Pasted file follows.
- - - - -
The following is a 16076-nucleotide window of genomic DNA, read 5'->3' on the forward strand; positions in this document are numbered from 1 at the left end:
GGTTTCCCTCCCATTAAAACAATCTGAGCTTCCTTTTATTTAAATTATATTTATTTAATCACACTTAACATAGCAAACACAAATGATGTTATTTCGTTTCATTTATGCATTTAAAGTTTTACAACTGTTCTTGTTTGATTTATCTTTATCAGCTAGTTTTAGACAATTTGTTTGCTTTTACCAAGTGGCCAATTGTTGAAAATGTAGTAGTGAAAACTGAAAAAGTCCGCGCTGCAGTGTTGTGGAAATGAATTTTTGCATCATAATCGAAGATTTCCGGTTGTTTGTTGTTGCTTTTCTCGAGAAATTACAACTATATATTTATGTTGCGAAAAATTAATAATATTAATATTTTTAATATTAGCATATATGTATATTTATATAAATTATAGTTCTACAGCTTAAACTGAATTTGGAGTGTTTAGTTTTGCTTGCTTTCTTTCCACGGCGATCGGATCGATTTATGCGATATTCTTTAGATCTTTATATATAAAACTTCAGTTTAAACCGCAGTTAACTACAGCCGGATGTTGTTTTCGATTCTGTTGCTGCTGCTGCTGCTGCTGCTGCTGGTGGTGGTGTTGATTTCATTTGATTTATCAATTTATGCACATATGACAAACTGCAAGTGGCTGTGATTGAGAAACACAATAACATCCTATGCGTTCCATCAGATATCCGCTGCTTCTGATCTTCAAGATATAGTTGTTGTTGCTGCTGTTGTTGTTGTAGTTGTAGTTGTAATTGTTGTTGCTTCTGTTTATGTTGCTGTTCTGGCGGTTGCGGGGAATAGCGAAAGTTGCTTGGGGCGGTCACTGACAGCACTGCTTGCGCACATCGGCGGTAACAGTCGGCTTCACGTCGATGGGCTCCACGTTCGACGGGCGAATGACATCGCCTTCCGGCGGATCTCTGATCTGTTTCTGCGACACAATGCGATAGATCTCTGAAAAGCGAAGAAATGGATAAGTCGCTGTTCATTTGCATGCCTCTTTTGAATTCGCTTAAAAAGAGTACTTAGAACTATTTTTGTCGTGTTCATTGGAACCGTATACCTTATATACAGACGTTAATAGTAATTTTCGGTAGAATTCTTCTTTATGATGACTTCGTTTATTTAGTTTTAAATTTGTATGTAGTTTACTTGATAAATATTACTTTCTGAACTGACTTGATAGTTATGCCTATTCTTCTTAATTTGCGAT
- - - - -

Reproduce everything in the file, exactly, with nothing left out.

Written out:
The following is a 16076-nucleotide window of genomic DNA, read 5'->3' on the forward strand; positions in this document are numbered from 1 at the left end:
GGTTTCCCTCCCATTAAAACAATCTGAGCTTCCTTTTATTTAAATTATATTTATTTAATCACACTTAACATAGCAAACACAAATGATGTTATTTCGTTTCATTTATGCATTTAAAGTTTTACAACTGTTCTTGTTTGATTTATCTTTATCAGCTAGTTTTAGACAATTTGTTTGCTTTTACCAAGTGGCCAATTGTTGAAAATGTAGTAGTGAAAACTGAAAAAGTCCGCGCTGCAGTGTTGTGGAAATGAATTTTTGCATCATAATCGAAGATTTCCGGTTGTTTGTTGTTGCTTTTCTCGAGAAATTACAACTATATATTTATGTTGCGAAAAATTAATAATATTAATATTTTTAATATTAGCATATATGTATATTTATATAAATTATAGTTCTACAGCTTAAACTGAATTTGGAGTGTTTAGTTTTGCTTGCTTTCTTTCCACGGCGATCGGATCGATTTATGCGATATTCTTTAGATCTTTATATATAAAACTTCAGTTTAAACCGCAGTTAACTACAGCCGGATGTTGTTTTCGATTCTGTTGCTGCTGCTGCTGCTGCTGCTGCTGGTGGTGGTGTTGATTTCATTTGATTTATCAATTTATGCACATATGACAAACTGCAAGTGGCTGTGATTGAGAAACACAATAACATCCTATGCGTTCCATCAGATATCCGCTGCTTCTGATCTTCAAGATATAGTTGTTGTTGCTGCTGTTGTTGTTGTAGTTGTAGTTGTAATTGTTGTTGCTTCTGTTTATGTTGCTGTTCTGGCGGTTGCGGGGAATAGCGAAAGTTGCTTGGGGCGGTCACTGACAGCACTGCTTGCGCACATCGGCGGTAACAGTCGGCTTCACGTCGATGGGCTCCACGTTCGACGGGCGAATGACATCGCCTTCCGGCGGATCTCTGATCTGTTTCTGCGACACAATGCGATAGATCTCTGAAAAGCGAAGAAATGGATAAGTCGCTGTTCATTTGCATGCCTCTTTTGAATTCGCTTAAAAAGAGTACTTAGAACTATTTTTGTCGTGTTCATTGGAACCGTATACCTTATATACAGACGTTAATAGTAATTTTCGGTAGAATTCTTCTTTATGATGACTTCGTTTATTTAGTTTTAAATTTGTATGTAGTTTACTTGATAAATATTACTTTCTGAACTGACTTGATAGTTATGCCTATTCTTCTTAATTTGCGAT